When you hear the term “real estate agent”, what comes to mind? Is it a person with a cozy office, who helps you find an apartment? Or, is it someone who helps sell your house? Or, is it a company that sells properties for you and even manages them? If you’ve been wondering what the difference is between a Realtor, Broker and Real Estate Agent, this article is for you.
Even though the term “real estate agent” is often used interchangeably, it’s important to understand the difference between the three. The real estate industry is huge and there are many players in the field. So, if you’re new to the real estate world, it can be confusing to figure out who is who. Let’s take a look at what the differences are between real estate agent vs broker vs realtor.
What is a Realtor?
A Realtor is a real estate professional licensed to conduct business in all states. They are also required to pass a real estate exam given by the National Association of Realtors (NAR). All states require real estate professionals to be licensed, which means passing the “Series 60” state exam, to legally sell a single family home.
A Realtor is someone who specializes in the field of real estate. They can help you buy or sell real estate, find a rental, and with home mortgage referrals and funding. A Realtor may or may not also be called a real estate salesperson, real estate adviser, real estate agent, or broker.
What is a Broker?
A Broker is someone who sells real estate but doesn’t hold a real estate license. They are regulated by the state in which they are licensed. If a Broker can prove they earn at least 80% of the commissions on real estate sales, they also must pass a Broker exam, too. A Broker can only sell real estate for their clients if they are licensed in the state they are selling in. Most states allow Brokers, who are not real estate licensees, to sell properties for their clients so long as they meet certain requirements and are bonded.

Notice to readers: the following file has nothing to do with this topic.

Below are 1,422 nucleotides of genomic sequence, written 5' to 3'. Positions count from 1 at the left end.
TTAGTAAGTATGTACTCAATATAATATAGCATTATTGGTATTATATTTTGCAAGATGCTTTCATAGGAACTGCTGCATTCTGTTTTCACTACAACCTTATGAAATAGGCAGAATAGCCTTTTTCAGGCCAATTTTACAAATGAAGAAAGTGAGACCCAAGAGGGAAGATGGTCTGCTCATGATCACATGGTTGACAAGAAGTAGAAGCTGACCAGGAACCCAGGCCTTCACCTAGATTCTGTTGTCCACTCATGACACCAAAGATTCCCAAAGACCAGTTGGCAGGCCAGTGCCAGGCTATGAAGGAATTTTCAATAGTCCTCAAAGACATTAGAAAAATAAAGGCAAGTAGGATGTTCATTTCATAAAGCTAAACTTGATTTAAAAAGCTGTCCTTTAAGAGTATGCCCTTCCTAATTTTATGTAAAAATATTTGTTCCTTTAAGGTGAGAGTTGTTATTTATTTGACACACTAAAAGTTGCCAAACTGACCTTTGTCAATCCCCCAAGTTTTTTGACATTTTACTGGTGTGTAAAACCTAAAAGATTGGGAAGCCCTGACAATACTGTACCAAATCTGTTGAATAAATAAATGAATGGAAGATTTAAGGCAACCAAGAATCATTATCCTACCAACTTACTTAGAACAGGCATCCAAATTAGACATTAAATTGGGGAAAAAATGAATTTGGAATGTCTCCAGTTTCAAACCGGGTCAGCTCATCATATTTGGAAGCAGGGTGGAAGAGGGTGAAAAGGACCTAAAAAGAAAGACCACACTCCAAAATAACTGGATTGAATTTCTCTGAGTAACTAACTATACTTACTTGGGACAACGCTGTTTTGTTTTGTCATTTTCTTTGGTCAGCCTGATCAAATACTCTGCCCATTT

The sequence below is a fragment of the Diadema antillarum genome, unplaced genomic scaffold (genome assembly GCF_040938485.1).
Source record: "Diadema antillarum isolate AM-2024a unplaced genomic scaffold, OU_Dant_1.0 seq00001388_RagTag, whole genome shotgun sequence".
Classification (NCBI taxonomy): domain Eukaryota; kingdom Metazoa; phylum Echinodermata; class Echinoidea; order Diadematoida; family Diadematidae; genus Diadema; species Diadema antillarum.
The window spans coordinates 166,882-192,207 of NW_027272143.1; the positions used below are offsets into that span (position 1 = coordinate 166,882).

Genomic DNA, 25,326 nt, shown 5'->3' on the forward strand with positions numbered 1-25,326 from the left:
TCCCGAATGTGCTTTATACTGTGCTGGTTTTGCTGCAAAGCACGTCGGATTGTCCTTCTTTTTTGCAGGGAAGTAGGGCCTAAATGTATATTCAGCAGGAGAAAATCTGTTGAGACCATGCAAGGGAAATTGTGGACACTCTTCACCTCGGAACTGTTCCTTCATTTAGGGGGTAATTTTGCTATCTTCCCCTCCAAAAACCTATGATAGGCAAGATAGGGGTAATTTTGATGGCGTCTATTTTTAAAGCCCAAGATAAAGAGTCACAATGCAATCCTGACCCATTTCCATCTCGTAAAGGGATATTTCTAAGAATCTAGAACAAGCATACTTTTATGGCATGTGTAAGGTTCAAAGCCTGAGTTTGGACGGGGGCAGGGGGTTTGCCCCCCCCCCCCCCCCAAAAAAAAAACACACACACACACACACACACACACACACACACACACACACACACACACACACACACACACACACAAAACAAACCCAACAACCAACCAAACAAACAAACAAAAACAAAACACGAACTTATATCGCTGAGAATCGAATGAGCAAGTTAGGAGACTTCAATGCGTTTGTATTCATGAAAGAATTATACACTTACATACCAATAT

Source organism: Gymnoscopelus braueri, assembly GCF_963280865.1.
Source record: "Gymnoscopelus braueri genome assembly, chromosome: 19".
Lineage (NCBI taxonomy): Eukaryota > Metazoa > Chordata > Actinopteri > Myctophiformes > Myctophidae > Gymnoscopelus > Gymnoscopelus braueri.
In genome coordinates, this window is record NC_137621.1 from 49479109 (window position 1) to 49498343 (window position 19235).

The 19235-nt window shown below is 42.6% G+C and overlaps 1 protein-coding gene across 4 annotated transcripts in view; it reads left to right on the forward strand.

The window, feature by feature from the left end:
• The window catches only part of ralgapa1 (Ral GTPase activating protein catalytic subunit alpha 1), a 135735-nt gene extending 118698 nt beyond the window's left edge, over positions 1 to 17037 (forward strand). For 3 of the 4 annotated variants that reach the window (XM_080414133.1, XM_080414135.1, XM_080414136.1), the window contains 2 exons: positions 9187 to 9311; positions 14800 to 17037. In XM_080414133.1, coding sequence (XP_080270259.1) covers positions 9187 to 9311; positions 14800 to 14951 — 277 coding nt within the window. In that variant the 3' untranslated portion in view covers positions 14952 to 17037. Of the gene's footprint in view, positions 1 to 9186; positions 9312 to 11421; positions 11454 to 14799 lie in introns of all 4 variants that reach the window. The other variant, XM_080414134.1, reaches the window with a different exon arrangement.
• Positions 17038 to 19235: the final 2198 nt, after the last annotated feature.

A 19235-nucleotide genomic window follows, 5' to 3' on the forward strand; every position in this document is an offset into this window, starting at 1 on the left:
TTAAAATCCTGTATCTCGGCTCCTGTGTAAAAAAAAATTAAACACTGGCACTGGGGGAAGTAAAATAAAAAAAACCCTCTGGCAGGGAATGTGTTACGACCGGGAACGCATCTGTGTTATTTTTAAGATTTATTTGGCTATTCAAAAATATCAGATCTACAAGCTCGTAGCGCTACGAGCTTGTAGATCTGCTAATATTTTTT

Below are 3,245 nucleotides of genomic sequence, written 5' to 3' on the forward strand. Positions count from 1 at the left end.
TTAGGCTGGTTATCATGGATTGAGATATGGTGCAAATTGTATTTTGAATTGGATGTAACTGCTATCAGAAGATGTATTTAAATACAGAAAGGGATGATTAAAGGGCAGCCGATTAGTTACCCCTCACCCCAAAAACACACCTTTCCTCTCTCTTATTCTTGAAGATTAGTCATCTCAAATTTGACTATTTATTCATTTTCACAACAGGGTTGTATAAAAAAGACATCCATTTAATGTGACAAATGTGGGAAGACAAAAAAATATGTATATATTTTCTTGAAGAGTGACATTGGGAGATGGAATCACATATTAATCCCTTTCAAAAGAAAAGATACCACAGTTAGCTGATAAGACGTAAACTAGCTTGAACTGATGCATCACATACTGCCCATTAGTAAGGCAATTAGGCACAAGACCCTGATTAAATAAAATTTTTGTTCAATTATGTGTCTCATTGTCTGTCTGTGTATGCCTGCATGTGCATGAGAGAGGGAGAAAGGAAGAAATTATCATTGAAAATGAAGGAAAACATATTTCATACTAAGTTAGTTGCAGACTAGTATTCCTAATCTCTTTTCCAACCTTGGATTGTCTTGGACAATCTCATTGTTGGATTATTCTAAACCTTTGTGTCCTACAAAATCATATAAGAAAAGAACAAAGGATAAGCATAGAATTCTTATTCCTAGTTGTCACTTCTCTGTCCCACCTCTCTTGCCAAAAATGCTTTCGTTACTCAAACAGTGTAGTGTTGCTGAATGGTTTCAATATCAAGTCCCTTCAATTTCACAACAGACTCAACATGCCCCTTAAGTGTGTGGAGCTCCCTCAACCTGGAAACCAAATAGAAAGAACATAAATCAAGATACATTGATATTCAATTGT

These requirements vary by state, but generally include having the ability to identify the properties and clients, keeping accurate records of all transactions, and providing a certain level of client service.
What is a Real Estate Agent?
Real Estate Agents are licensed brokers who are authorized to sell real estate for clients. They can help you buy or sell a home and rent it out. This is often referred to as a “full service” real estate broker because they can do so much more than a “just” a Broker.
A Real Estate Agent can help you find a home and advise you on the process of purchasing a home, whether you’re interested in buying a new home or an investment property. They can also help you sell your home if you’d like to get the most from it or have owned it for a while and would like to move sooner.
Real Estate Agents are often referred to as a Realtor. Some Real Estate Associations, like the NAR, allow Realtors as a variation, while other organizations, like the Multiple Listing Service (MLS), prohibit it.
Differences Between a Realtor, Broker, and Real Estate Agent
Real estate professionals are licensed in a particular state and only work in that state. Real estate professionals usually seek licensure only in one state, although some Real Estate Specialists are licensed in multiple states.
Brokers are not required to be licensed in any state and can work in any state. Some states require that a Broker be licensed in order to use the professional name “Broker” or its variations.
Real Estate Agents are licensed in one or more states, often as a broker in addition to their real estate license. They can work in multiple states and often work with other licensed professionals such as mortgage brokers and home inspectors.
If you’re looking to buy or sell a home, a good rule of thumb is to work with a licensed real estate agent or broker. Licensed professionals have met the requirements set by the state and are subject to strict regulations and standards to protect you as a consumer.
If you decide to go the route of working with a broker or agent, here are a few tips to help you navigate the process as smoothly as possible: – Be honest and ethical – Be patient – Be proactive – Be flexible